Tuesday, 27 July 2010

S649 (Type 96) Radar

The Marconi S649 search radar was installed to replace the Type 80. Ground work started in 1976 with radome construction beginning the following year. The equipment was commissioned in 1979 and this was soon followed by the removal of the Type 80. The S649 (also known as the Type 96) was to be the primary search radar until the arrival of the Type 93 in Oct 1993. The S649 had a back to back aerial array working in the L and S Bands (D & E/F Bands in more modern nomenclature).

Along with much of the Top Site equipment the S649 suffered extremely in the storm at New Year 91/92. The radome was destroyed and so much damage was done to the radar itself that it was off the air for most of the following year. In view of the planned installation of the Type 93, the radome for the S649 was not replaced and only one side of the aerial array was brought back into operational use. The L Band (D and nowadays) side of the radar was repaired by Marconi and, following calibration flights, was brought back into service in Nov 92 - over 9 months after the storm.

Radome Construction & Installation of the S649

The Completed Radome

Damage to the Radar in the Storm at New Year 91/92

The Repaired S649

S649 Equipment Room

Friday, 23 July 2010

Saxa in 1960 – Article by Mal Smith

The article below was published in the 1998 Spring Issue of ”The Saxa Voice” - the Station Magazine. Mal Smith was posted in as a cook in the early years and later returned to Shetland after leaving the RAF. He spent a number of years in the Shetland community and was very active on the sporting scene, especially rugby. Although he now spends a large amount of time outside Shetland he does return frequently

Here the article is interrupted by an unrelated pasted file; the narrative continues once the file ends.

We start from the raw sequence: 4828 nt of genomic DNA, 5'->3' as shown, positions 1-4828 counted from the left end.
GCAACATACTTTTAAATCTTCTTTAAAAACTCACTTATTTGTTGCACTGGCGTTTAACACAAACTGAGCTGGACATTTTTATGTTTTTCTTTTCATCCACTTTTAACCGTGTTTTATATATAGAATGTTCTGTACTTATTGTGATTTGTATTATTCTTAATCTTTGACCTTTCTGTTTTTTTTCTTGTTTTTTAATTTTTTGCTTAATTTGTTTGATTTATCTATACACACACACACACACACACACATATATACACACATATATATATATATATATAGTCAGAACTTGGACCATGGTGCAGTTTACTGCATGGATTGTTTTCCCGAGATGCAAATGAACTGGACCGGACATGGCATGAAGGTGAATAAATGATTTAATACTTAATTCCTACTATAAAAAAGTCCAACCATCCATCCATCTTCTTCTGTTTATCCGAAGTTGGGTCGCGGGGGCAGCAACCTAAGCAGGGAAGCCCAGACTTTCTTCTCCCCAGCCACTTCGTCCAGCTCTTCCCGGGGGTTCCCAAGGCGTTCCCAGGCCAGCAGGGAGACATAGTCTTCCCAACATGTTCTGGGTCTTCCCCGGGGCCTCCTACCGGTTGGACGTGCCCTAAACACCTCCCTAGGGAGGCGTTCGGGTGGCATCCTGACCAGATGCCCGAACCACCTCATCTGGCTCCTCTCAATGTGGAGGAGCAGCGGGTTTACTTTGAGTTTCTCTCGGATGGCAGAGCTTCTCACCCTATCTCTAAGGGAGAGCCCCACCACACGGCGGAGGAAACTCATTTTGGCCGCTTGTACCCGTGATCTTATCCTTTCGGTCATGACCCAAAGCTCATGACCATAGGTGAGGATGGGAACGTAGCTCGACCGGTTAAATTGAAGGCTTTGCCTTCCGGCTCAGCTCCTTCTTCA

The photo top right on the first page was wrongly titled at the editing/printing stage and should read "WO Tasker with the Cooks"

I believe tthis excellent article gives a good insight into life on the base for the young serviceman fifty years ago. (Left click on pictures to enlarge).

Tuesday, 20 July 2010

Last Function in the Officers’ Mess

During the time that Sqn Ldr Andy Duffus was the CO the first “drawdown” started. In noddy language I think that drawdown must = reduction. In effect it was a time when the station strength was being reduced by about 50%. This was dictated by a change in the role of the Unit and it obviously had consequences on local employment and economics.

One of the results was the fact that a number of parts of the camp ceased to be viable as separate entities. There were insufficient personnel to justify operating separate Officers’ and Sergeants’ Messes – with effect from April 2000 they were combined.

In line with service tradition it was decided that the passing would be celebrated with a bang rather than a whimper. I’m sure that there was a suitable celebration in the Sergeants’ Mess. A final function was arranged in the Officers’ Mess and a number of old hands were invited back for the occasion. When I retired to Shetland I was fortunate to have been offered honorary membership and had been able to attend numerous events over the previous ten years and, without doubt this occasion was one of the best.